Of all the skills leaders require today, perhaps none is as challenging as adequately processing information. The ability to spot holes in data, conceive solutions and analyze results calls for sharp thinking.
Thinking can be broken down into two primary categories. We employ intuitive thinking during crises, when immediacy is required. By contrast, leaders sift through information, take time to gather data and draw conclusions when employing deliberative thinking.
In this over-information age, an alarming number of business plans fail because leaders ignore the facts needed to make sound decisions. Misguided perspectives can be blamed on a lack of data, wrong data or the inability to understand relevance. Even in hindsight, some leaders fail to see what went wrong.
Problem-solving leaders shouldn’t be expected to forsake their analytical skills or interests, but they can certainly use them in more helpful ways. All organizations have problems, requiring people with keen eyes and minds to solve them.
Problem solvers look at circumstances with a critical eye, never assuming systems work as well as they should. They’re motivated by risk mitigation and view problems in procedures or systems as weaknesses that jeopardize their future.
Many employees long for leaders who can solve workplace problems—from flawed systems and procedures to inconsistent policies and managers. They want their leaders to see through the trees and attack forest-sized issues, with the discernment and authority to fix them one by one.
In our fast-paced world, important issues never become simpler, only more complex. You have less time to take each course of action and make each choice, with an ever-increasing impact on outcomes. Decisions that don’t go well are critiqued and analyzed. The need to make good decisions has never been more paramount—not just for leaders’ well-being, but for everyone under their authority.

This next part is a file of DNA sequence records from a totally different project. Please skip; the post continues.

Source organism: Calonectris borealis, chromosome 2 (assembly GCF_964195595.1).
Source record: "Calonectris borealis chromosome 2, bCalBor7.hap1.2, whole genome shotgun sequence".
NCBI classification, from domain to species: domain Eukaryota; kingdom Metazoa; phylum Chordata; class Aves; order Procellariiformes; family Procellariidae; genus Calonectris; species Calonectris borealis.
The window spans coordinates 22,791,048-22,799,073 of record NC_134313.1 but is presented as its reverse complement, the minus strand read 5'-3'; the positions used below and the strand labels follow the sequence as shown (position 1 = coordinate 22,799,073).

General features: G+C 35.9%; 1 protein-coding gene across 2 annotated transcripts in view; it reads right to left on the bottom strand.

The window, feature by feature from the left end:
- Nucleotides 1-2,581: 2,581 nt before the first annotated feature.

An organization’s health is only as sound as its leader’s decisions. Some companies prosper from wise leadership directions, while others struggle after flawed choices—the kind that receive extra publicity because of the adverse impact on their organizations, people and communities.
Leaders who convert critiques into improvements develop the strongest followings and have the fewest fears. They not only welcome feedback, but they request it. They view constructive feedback as free self-development lessons.
Self-confident leaders have a support network of solid relationships, which helps reduce fears and fosters unity. Trusted and respected friends can offer critiques without causing offense. We know our friends won’t discard us, which diminishes any fears of rejection. Building relationships with colleagues and subordinates similarly helps you grow and improve.